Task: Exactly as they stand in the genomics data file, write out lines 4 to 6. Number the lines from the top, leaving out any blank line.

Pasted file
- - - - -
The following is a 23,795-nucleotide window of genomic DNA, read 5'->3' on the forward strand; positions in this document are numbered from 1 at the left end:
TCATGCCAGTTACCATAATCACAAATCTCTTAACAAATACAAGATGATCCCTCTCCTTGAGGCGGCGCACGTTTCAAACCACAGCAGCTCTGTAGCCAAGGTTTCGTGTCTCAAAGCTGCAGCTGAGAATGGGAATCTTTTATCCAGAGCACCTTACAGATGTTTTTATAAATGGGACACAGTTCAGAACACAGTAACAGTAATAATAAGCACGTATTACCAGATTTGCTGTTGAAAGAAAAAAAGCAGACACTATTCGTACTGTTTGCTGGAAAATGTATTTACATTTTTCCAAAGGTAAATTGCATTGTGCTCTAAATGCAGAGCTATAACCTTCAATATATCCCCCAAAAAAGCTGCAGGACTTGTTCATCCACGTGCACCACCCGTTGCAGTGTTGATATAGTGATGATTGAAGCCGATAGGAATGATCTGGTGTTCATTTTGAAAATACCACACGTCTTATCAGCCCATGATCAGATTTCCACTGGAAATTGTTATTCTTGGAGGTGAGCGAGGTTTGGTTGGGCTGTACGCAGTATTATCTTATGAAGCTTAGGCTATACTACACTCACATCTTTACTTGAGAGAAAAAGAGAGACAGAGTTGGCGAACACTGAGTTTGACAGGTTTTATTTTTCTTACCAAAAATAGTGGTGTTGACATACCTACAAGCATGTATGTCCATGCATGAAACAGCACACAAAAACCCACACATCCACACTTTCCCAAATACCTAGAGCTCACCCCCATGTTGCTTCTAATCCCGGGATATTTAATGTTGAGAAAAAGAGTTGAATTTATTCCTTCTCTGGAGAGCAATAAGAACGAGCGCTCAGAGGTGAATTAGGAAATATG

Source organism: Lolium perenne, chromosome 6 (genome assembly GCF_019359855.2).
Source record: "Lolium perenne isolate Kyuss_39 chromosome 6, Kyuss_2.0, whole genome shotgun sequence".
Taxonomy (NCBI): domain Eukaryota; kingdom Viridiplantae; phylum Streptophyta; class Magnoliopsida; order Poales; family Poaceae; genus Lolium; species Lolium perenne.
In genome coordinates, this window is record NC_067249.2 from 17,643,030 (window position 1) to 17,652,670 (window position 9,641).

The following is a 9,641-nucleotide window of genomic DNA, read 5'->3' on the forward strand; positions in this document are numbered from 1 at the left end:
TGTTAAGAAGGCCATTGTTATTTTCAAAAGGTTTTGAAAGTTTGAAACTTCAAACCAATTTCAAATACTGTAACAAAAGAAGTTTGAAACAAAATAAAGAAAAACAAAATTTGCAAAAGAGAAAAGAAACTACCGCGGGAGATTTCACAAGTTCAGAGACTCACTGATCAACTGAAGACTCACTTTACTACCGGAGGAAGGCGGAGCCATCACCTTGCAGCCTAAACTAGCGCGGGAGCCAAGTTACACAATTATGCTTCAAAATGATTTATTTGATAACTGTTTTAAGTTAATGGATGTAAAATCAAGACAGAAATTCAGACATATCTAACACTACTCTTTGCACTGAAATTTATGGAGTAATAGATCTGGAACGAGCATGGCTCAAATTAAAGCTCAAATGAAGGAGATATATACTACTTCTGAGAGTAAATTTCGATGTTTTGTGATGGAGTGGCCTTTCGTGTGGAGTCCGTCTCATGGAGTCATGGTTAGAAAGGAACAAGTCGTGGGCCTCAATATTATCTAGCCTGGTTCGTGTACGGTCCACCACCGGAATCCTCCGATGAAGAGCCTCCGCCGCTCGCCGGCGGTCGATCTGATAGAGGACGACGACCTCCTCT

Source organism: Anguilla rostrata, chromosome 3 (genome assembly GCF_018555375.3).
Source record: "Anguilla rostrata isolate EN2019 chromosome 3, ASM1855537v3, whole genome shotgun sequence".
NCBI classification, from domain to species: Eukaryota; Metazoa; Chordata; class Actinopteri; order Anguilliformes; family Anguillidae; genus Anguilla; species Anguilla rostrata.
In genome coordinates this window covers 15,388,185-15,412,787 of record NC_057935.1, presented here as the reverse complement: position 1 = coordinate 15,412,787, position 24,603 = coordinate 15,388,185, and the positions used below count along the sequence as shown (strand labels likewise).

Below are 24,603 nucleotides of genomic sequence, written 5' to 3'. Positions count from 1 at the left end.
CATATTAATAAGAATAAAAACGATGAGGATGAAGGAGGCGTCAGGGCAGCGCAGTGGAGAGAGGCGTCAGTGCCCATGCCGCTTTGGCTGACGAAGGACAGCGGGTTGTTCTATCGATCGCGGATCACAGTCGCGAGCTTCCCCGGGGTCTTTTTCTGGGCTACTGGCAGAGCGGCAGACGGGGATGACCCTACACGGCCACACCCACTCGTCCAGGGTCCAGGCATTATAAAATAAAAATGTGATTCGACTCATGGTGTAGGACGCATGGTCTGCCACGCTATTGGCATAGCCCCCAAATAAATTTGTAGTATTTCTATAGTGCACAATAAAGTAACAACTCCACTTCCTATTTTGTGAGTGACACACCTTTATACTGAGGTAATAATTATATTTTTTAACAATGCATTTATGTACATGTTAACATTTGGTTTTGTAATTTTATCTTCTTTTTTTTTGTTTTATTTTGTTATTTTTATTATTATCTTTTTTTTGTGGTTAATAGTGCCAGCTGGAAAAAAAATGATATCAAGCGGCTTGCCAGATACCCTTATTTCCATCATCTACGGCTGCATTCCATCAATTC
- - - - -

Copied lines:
Source record: "Lolium perenne isolate Kyuss_39 chromosome 6, Kyuss_2.0, whole genome shotgun sequence".
Taxonomy (NCBI): domain Eukaryota; kingdom Viridiplantae; phylum Streptophyta; class Magnoliopsida; order Poales; family Poaceae; genus Lolium; species Lolium perenne.
In genome coordinates, this window is record NC_067249.2 from 17,643,030 (window position 1) to 17,652,670 (window position 9,641).